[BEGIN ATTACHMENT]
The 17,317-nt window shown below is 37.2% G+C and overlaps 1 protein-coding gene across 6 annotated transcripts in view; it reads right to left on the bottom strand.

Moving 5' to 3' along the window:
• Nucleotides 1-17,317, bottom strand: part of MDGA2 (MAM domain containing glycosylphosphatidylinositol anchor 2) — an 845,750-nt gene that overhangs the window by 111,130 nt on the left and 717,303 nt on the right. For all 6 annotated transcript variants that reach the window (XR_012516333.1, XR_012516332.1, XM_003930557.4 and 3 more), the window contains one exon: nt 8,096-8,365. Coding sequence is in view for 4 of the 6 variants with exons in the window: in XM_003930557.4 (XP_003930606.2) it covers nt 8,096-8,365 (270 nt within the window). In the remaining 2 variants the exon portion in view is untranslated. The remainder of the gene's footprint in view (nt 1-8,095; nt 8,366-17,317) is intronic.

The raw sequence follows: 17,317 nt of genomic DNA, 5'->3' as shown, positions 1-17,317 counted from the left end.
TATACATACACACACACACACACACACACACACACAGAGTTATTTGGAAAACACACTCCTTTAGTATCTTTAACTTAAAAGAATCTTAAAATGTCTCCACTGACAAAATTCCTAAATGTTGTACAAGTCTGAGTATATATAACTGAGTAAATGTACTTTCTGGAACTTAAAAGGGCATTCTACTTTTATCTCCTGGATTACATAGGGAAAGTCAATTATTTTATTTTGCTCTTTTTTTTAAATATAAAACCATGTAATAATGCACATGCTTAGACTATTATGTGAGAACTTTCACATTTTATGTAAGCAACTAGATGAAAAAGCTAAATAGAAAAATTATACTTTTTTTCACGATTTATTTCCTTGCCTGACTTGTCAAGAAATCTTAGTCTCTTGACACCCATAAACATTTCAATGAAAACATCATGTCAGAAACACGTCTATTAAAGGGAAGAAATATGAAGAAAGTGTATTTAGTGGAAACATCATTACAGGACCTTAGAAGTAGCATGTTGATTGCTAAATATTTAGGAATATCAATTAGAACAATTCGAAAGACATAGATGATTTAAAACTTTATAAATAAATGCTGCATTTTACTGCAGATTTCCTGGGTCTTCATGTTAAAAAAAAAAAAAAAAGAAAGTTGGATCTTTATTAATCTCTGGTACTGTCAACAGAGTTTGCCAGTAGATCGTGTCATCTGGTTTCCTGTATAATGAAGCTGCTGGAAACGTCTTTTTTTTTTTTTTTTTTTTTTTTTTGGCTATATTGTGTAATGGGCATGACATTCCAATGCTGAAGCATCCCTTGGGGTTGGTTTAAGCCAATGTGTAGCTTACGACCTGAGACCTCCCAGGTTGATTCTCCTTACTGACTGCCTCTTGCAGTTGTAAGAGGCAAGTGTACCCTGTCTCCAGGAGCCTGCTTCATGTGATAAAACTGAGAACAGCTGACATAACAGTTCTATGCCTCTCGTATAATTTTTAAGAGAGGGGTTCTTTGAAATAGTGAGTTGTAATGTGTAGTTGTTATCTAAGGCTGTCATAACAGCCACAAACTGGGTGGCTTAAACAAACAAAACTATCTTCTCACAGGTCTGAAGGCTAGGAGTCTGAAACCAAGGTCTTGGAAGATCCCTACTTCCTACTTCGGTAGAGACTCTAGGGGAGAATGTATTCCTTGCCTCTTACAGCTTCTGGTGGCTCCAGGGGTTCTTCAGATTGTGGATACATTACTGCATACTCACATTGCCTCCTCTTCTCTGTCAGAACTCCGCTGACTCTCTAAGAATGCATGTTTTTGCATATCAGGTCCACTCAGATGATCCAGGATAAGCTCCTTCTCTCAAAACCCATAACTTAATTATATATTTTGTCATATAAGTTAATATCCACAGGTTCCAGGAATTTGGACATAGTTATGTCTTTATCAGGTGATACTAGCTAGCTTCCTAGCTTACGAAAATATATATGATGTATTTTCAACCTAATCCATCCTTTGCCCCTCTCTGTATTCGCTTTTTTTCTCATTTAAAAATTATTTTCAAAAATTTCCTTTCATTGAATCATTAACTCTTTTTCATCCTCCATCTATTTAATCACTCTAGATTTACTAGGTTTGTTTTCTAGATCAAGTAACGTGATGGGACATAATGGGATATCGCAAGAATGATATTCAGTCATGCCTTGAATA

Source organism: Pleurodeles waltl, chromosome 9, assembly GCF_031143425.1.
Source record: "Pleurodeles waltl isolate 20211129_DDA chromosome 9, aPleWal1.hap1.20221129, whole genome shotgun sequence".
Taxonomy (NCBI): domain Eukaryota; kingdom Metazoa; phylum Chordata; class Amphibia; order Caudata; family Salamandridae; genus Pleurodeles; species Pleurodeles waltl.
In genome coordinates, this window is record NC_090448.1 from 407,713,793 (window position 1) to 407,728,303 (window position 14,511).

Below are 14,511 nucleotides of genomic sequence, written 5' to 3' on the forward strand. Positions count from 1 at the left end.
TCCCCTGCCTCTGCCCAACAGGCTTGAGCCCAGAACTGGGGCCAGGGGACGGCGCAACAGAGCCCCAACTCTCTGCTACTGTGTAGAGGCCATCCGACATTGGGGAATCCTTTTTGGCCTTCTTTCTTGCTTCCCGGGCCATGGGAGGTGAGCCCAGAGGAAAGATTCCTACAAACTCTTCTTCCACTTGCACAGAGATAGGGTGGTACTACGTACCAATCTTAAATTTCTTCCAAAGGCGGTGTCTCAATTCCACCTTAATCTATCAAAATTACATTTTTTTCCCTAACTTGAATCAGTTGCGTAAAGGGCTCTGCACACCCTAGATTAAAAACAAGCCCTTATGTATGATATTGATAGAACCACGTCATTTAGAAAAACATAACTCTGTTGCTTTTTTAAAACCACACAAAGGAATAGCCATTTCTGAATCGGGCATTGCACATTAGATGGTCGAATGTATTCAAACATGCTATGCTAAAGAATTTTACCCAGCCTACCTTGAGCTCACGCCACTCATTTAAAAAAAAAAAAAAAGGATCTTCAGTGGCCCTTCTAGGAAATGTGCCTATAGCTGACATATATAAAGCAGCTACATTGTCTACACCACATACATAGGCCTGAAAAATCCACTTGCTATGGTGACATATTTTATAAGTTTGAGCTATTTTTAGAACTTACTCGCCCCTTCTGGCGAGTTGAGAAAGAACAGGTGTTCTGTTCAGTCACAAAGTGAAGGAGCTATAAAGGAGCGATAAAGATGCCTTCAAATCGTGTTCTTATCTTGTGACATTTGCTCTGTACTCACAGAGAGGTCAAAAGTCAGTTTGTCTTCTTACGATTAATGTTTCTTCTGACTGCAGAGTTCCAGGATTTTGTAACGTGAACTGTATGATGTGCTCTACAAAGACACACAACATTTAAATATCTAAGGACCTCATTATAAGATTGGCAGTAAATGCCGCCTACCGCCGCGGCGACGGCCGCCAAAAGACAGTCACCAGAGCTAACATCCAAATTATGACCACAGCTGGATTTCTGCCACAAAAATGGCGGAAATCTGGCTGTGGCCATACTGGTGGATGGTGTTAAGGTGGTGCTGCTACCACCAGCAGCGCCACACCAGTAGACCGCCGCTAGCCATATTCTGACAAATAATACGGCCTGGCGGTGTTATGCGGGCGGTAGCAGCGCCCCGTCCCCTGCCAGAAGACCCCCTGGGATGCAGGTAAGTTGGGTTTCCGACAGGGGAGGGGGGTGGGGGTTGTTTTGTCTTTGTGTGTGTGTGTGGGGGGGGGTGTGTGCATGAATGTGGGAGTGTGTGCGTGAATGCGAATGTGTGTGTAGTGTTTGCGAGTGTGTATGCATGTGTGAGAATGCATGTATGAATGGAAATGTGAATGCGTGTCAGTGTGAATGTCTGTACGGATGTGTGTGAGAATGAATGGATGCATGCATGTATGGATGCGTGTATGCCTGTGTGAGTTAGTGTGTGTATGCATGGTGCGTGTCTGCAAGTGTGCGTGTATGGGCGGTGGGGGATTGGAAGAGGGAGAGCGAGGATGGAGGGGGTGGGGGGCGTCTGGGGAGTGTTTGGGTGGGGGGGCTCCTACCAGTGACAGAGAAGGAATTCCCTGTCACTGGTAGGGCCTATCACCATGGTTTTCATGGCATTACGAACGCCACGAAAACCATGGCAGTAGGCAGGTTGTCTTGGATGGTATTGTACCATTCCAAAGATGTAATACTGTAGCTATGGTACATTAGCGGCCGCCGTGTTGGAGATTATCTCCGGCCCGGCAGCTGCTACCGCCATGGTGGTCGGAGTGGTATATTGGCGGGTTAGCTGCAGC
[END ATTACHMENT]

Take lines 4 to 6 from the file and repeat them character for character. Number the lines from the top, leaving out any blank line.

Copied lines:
The raw sequence follows: 17,317 nt of genomic DNA, 5'->3' as shown, positions 1-17,317 counted from the left end.
TATACATACACACACACACACACACACACACACACAGAGTTATTTGGAAAACACACTCCTTTAGTATCTTTAACTTAAAAGAATCTTAAAATGTCTCCACTGACAAAATTCCTAAATGTTGTACAAGTCTGAGTATATATAACTGAGTAAATGTACTTTCTGGAACTTAAAAGGGCATTCTACTTTTATCTCCTGGATTACATAGGGAAAGTCAATTATTTTATTTTGCTCTTTTTTTTAAATATAAAACCATGTAATAATGCACATGCTTAGACTATTATGTGAGAACTTTCACATTTTATGTAAGCAACTAGATGAAAAAGCTAAATAGAAAAATTATACTTTTTTTCACGATTTATTTCCTTGCCTGACTTGTCAAGAAATCTTAGTCTCTTGACACCCATAAACATTTCAATGAAAACATCATGTCAGAAACACGTCTATTAAAGGGAAGAAATATGAAGAAAGTGTATTTAGTGGAAACATCATTACAGGACCTTAGAAGTAGCATGTTGATTGCTAAATATTTAGGAATATCAATTAGAACAATTCGAAAGACATAGATGATTTAAAACTTTATAAATAAATGCTGCATTTTACTGCAGATTTCCTGGGTCTTCATGTTAAAAAAAAAAAAAAAAGAAAGTTGGATCTTTATTAATCTCTGGTACTGTCAACAGAGTTTGCCAGTAGATCGTGTCATCTGGTTTCCTGTATAATGAAGCTGCTGGAAACGTCTTTTTTTTTTTTTTTTTTTTTTTTTTGGCTATATTGTGTAATGGGCATGACATTCCAATGCTGAAGCATCCCTTGGGGTTGGTTTAAGCCAATGTGTAGCTTACGACCTGAGACCTCCCAGGTTGATTCTCCTTACTGACTGCCTCTTGCAGTTGTAAGAGGCAAGTGTACCCTGTCTCCAGGAGCCTGCTTCATGTGATAAAACTGAGAACAGCTGACATAACAGTTCTATGCCTCTCGTATAATTTTTAAGAGAGGGGTTCTTTGAAATAGTGAGTTGTAATGTGTAGTTGTTATCTAAGGCTGTCATAACAGCCACAAACTGGGTGGCTTAAACAAACAAAACTATCTTCTCACAGGTCTGAAGGCTAGGAGTCTGAAACCAAGGTCTTGGAAGATCCCTACTTCCTACTTCGGTAGAGACTCTAGGGGAGAATGTATTCCTTGCCTCTTACAGCTTCTGGTGGCTCCAGGGGTTCTTCAGATTGTGGATACATTACTGCATACTCACATTGCCTCCTCTTCTCTGTCAGAACTCCGCTGACTCTCTAAGAATGCATGTTTTTGCATATCAGGTCCACTCAGATGATCCAGGATAAGCTCCTTCTCTCAAAACCCATAACTTAATTATATATTTTGTCATATAAGTTAATATCCACAGGTTCCAGGAATTTGGACATAGTTATGTCTTTATCAGGTGATACTAGCTAGCTTCCTAGCTTACGAAAATATATATGATGTATTTTCAACCTAATCCATCCTTTGCCCCTCTCTGTATTCGCTTTTTTTCTCATTTAAAAATTATTTTCAAAAATTTCCTTTCATTGAATCATTAACTCTTTTTCATCCTCCATCTATTTAATCACTCTAGATTTACTAGGTTTGTTTTCTAGATCAAGTAACGTGATGGGACATAATGGGATATCGCAAGAATGATATTCAGTCATGCCTTGAATA

Source organism: Pleurodeles waltl, chromosome 9, assembly GCF_031143425.1.